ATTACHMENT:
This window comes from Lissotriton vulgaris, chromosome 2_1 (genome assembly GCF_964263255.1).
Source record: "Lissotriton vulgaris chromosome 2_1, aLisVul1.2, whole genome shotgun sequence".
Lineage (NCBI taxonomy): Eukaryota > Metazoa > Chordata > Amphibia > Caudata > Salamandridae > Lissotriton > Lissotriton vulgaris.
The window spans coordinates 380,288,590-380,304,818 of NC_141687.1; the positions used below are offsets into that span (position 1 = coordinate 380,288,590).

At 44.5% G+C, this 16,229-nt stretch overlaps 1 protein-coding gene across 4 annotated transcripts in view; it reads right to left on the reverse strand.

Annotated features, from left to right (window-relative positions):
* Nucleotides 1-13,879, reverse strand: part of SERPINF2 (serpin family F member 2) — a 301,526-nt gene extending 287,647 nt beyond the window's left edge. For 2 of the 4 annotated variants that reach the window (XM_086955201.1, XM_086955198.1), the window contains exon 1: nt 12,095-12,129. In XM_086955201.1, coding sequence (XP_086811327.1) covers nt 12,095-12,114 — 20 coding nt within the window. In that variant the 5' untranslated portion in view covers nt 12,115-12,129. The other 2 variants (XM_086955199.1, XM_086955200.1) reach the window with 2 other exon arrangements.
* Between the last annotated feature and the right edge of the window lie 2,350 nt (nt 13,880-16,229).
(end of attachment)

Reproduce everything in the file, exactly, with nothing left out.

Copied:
This window comes from Lissotriton vulgaris, chromosome 2_1 (genome assembly GCF_964263255.1).
Source record: "Lissotriton vulgaris chromosome 2_1, aLisVul1.2, whole genome shotgun sequence".
Lineage (NCBI taxonomy): Eukaryota > Metazoa > Chordata > Amphibia > Caudata > Salamandridae > Lissotriton > Lissotriton vulgaris.
The window spans coordinates 380,288,590-380,304,818 of NC_141687.1; the positions used below are offsets into that span (position 1 = coordinate 380,288,590).

At 44.5% G+C, this 16,229-nt stretch overlaps 1 protein-coding gene across 4 annotated transcripts in view; it reads right to left on the reverse strand.

Annotated features, from left to right (window-relative positions):
* Nucleotides 1-13,879, reverse strand: part of SERPINF2 (serpin family F member 2) — a 301,526-nt gene extending 287,647 nt beyond the window's left edge. For 2 of the 4 annotated variants that reach the window (XM_086955201.1, XM_086955198.1), the window contains exon 1: nt 12,095-12,129. In XM_086955201.1, coding sequence (XP_086811327.1) covers nt 12,095-12,114 — 20 coding nt within the window. In that variant the 5' untranslated portion in view covers nt 12,115-12,129. The other 2 variants (XM_086955199.1, XM_086955200.1) reach the window with 2 other exon arrangements.
* Between the last annotated feature and the right edge of the window lie 2,350 nt (nt 13,880-16,229).